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Discussion Starter · #1 ·
Hi

Got my bike on Friday but the dealer forgot to deliver the manual with the bike. I have done 200 Km Over the weekend and I'm loving every minute of it so far.

Breaking- in .. unless you are going against the manual i believe its under 3500 RPM for the first 800 km or 500 Miles right ?

Gearbox.

Right off the bat i was surprised to hear and feel how the bike clunked from first to second and then all the way thru the box but improving with the higher gears. Also after a bit of riding i would battle to get it to go into first eg, when stopping at the lights. While I'm sure its not the way to go , i have managed to figure out that if i press lightly on the shifter while releasing the clutch a bit, the gear will clunk into first even if it jerks the bike forward a bit at the same time. i have read similar reports here.

Tractability. ( nothing to do with racing on a track. )

The bike has hectic compression, so changing down into second and then first while you slow down is not a good idea unless you want to lock up the rear wheel and risk getting chucked off.
All good and well but, i find that i want to take most slow suburb corners in third but the bike hates being asked to accelerate from low speed in third and backlashes and bucks in protest threatening to break the drivetrain it seems. Only the lightest of throttle openings will suffice when asking her to accelerate from low speed in a highish gear. So this means i have to corner in second and simply have to slow down much slower than i would have liked to change down into second without the compression trying to buck me off.
This means cars up my ass at every slow corner as she wont do it in third and i have to slow right down to downshift to second.

Vibration

Accelerating to 3500 i noted some vibration coming through the entire bike and wondered at first if it was from the front wheel and then decided it was the nature of the V twin engine . I have similar reports here.

Exhaust

Very quiet and twin firing sound smoothing out at 3500 rpm.

Looks.

Well thats why i bought it , in violet blue. Just the prettiest thing out there. Sexy wheels. Hot !! from the 3/4 rear view.

Finish

A bit dismayed at all the chromed plastic but i was expecting that after reading about it on here. I will change that as it become available. Seems well put together. The twist grip throttle seems to have a bit of play in it upwards and downwards. ( i don't mean forwards and backwards like when revving it up ) It feels crummy. Can it be tightened up ?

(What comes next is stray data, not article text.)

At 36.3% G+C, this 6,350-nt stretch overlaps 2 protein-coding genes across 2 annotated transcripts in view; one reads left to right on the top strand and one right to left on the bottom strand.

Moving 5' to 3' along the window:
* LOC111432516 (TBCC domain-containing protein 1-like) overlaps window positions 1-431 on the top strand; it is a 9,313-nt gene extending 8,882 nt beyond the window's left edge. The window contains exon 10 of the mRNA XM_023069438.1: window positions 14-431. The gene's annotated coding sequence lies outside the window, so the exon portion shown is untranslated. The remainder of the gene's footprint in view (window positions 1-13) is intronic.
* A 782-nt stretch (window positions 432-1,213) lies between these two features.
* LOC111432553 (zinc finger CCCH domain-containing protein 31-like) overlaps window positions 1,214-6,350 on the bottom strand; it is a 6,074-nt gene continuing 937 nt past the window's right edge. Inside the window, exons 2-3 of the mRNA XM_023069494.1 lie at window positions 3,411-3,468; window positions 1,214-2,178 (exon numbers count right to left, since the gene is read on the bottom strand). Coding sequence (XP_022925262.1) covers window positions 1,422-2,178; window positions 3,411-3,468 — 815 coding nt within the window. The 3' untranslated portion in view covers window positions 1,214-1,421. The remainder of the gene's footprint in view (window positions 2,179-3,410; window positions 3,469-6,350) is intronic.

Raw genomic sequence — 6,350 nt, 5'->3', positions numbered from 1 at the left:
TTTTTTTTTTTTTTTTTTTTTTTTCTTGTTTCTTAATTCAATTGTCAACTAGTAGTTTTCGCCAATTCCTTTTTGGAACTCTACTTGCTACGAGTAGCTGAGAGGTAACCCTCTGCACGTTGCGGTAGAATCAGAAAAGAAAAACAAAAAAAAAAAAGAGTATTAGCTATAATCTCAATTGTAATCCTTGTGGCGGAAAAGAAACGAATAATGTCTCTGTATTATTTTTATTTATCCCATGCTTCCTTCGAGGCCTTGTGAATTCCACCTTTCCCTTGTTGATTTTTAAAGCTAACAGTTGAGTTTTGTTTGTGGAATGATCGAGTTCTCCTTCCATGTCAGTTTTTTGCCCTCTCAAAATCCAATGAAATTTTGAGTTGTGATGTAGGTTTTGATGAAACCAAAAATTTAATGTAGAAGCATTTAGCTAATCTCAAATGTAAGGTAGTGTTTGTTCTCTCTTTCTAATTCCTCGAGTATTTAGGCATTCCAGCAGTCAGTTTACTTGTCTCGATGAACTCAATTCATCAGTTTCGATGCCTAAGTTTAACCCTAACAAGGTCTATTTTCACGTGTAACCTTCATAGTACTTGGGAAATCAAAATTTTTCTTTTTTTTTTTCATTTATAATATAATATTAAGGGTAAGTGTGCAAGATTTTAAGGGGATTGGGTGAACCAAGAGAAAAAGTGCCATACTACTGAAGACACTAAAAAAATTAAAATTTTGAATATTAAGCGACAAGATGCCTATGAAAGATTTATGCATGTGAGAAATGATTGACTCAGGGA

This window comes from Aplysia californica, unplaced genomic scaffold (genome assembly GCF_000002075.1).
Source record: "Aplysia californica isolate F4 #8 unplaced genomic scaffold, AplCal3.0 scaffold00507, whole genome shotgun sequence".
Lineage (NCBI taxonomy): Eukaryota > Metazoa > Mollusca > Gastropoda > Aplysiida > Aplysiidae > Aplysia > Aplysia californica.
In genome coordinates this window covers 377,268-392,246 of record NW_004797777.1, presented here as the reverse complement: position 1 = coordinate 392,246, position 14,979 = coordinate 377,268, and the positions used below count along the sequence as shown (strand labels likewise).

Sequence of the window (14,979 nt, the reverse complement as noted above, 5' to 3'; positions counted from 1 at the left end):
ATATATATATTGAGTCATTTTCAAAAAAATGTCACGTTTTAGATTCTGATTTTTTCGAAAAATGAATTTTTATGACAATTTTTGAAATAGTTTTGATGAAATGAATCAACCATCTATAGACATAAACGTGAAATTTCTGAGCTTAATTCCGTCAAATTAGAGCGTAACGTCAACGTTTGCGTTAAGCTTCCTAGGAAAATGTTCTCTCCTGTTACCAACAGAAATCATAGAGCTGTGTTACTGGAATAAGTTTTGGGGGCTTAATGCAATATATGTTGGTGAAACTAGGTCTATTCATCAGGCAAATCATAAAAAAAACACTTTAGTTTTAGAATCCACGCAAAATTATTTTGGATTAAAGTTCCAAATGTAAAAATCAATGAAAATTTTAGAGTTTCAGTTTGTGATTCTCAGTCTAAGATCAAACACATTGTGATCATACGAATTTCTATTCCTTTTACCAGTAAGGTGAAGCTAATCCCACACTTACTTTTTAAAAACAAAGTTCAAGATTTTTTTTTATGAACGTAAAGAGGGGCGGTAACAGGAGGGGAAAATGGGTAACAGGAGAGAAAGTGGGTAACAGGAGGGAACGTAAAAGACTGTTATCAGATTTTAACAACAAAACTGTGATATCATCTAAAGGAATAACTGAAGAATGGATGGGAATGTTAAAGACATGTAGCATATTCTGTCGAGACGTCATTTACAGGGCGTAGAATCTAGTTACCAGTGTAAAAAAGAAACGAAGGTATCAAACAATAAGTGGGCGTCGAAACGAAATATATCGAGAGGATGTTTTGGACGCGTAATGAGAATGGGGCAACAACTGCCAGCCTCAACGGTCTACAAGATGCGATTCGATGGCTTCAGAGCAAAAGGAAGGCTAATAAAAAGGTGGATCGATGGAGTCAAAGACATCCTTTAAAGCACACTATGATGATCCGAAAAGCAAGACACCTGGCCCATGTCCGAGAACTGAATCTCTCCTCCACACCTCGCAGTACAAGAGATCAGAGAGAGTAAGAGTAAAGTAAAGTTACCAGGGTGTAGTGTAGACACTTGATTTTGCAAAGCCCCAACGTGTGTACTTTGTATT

Also unless I'm mistaken, the entire front fork seems twisted to the right the tiniest bit when driving straight as well as the handlebars.

Ride

Harder over bumps than i expected, although I'm not sure its a bad thing. I believe there are preloadable setting on the rear ? While hard, the bike does retain its composure over the rough though.

Conclusion :

I love the bike. I drive a Ferrari and an M-coupe' too and get nowhere near the attention this bike brings. Its obvious that while silver and black may vie for the 'fastest' colour, Violet blue, indigo or burple is easily the prettiest.

Ciao

skin.
 

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:welcome:

Report back after you have a few more miles on it. A lot of what you describe is just a matter of getting use to the bike. :doorag:
 

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:welcome:

You bring the count of deliveries on Friday the 15th to 4 total, I counted 1 black, 2 silver and now a burple!

As I was one of the Friday deliveries I speak of I can tell you that after about 500 miles (800km, my weekend total) you start getting used to all the little things about the bike that make it different.

As for the shudders in low gear, go to http://www.jsdproducts.com/ and pick up a JSD-3M to fix the timing retard on the bike.. Adds a lot of power back into first thru third gears as well as removing the rev limiter in 5th.

For the break in, I followed the advise I got here and "rode like I stole it" for the first few hundred miles. Constantly changing engine speed from idle up to (dare I say) 100+ mph (or 160+ kmh) while holding on for dear life... god what fun 8) :D

Bike has already been de-badged, de-stickered, de-reflectored and has the JSD mod installed. If it quits raining before time for work I plan to take it in today to show it off there as well 8)

Ride Strong! and stay safe!
 

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congrats on the new ride; yes, black is the fastest ( in my opinion also the best looking);
shifting is normal at first. will fade over the miles and you get more used to the bike. it takes a little practice with any new bike to acclamate yourself to the gears. as far as the slack in the grip, no it can't be adjusted. get new grips. ISO thru directlineparts.com is the best. i love mine. the twist in the forks may be your imagination. does the bike ride straight? if so there's no twist. again, congrats on the new and remember, the rubber side goes down. knees in the breeze, brother.